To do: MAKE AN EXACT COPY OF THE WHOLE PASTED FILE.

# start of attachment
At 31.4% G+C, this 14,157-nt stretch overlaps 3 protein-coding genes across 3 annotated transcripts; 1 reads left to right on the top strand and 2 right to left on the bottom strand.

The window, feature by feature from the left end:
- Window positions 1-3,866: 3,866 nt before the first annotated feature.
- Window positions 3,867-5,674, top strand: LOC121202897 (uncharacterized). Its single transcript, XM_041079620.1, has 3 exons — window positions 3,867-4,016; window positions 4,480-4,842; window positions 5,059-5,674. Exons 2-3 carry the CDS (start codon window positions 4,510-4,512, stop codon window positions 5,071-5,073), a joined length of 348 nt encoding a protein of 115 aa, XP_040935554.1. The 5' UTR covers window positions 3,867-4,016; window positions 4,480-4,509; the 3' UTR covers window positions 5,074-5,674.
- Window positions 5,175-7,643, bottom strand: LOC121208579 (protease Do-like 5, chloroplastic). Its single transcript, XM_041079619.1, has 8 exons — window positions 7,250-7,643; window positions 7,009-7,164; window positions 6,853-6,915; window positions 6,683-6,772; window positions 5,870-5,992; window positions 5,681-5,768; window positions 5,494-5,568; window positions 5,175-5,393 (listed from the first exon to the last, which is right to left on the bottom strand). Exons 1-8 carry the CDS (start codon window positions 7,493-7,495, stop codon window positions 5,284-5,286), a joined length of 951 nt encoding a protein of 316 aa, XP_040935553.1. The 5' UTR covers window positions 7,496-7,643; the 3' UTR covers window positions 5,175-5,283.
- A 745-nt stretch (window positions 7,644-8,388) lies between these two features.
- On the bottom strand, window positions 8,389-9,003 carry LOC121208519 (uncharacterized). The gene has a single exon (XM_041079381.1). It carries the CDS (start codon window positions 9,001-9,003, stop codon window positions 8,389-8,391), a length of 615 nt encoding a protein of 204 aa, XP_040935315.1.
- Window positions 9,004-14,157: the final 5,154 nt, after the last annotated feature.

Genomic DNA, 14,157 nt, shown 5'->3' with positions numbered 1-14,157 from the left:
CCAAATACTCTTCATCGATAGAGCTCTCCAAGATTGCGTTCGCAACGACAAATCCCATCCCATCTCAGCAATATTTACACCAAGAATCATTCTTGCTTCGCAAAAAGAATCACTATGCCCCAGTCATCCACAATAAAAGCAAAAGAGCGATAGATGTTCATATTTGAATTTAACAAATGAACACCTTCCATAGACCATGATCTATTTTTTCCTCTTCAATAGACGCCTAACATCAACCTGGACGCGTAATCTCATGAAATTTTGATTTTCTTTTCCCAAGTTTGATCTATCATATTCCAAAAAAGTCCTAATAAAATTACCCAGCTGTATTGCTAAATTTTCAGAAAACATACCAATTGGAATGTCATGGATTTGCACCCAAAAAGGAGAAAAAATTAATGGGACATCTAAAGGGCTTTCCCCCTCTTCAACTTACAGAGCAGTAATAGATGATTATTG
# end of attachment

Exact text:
At 31.4% G+C, this 14,157-nt stretch overlaps 3 protein-coding genes across 3 annotated transcripts; 1 reads left to right on the top strand and 2 right to left on the bottom strand.

The window, feature by feature from the left end:
- Window positions 1-3,866: 3,866 nt before the first annotated feature.
- Window positions 3,867-5,674, top strand: LOC121202897 (uncharacterized). Its single transcript, XM_041079620.1, has 3 exons — window positions 3,867-4,016; window positions 4,480-4,842; window positions 5,059-5,674. Exons 2-3 carry the CDS (start codon window positions 4,510-4,512, stop codon window positions 5,071-5,073), a joined length of 348 nt encoding a protein of 115 aa, XP_040935554.1. The 5' UTR covers window positions 3,867-4,016; window positions 4,480-4,509; the 3' UTR covers window positions 5,074-5,674.
- Window positions 5,175-7,643, bottom strand: LOC121208579 (protease Do-like 5, chloroplastic). Its single transcript, XM_041079619.1, has 8 exons — window positions 7,250-7,643; window positions 7,009-7,164; window positions 6,853-6,915; window positions 6,683-6,772; window positions 5,870-5,992; window positions 5,681-5,768; window positions 5,494-5,568; window positions 5,175-5,393 (listed from the first exon to the last, which is right to left on the bottom strand). Exons 1-8 carry the CDS (start codon window positions 7,493-7,495, stop codon window positions 5,284-5,286), a joined length of 951 nt encoding a protein of 316 aa, XP_040935553.1. The 5' UTR covers window positions 7,496-7,643; the 3' UTR covers window positions 5,175-5,283.
- A 745-nt stretch (window positions 7,644-8,388) lies between these two features.
- On the bottom strand, window positions 8,389-9,003 carry LOC121208519 (uncharacterized). The gene has a single exon (XM_041079381.1). It carries the CDS (start codon window positions 9,001-9,003, stop codon window positions 8,389-8,391), a length of 615 nt encoding a protein of 204 aa, XP_040935315.1.
- Window positions 9,004-14,157: the final 5,154 nt, after the last annotated feature.

Genomic DNA, 14,157 nt, shown 5'->3' with positions numbered 1-14,157 from the left:
CCAAATACTCTTCATCGATAGAGCTCTCCAAGATTGCGTTCGCAACGACAAATCCCATCCCATCTCAGCAATATTTACACCAAGAATCATTCTTGCTTCGCAAAAAGAATCACTATGCCCCAGTCATCCACAATAAAAGCAAAAGAGCGATAGATGTTCATATTTGAATTTAACAAATGAACACCTTCCATAGACCATGATCTATTTTTTCCTCTTCAATAGACGCCTAACATCAACCTGGACGCGTAATCTCATGAAATTTTGATTTTCTTTTCCCAAGTTTGATCTATCATATTCCAAAAAAGTCCTAATAAAATTACCCAGCTGTATTGCTAAATTTTCAGAAAACATACCAATTGGAATGTCATGGATTTGCACCCAAAAAGGAGAAAAAATTAATGGGACATCTAAAGGGCTTTCCCCCTCTTCAACTTACAGAGCAGTAATAGATGATTATTG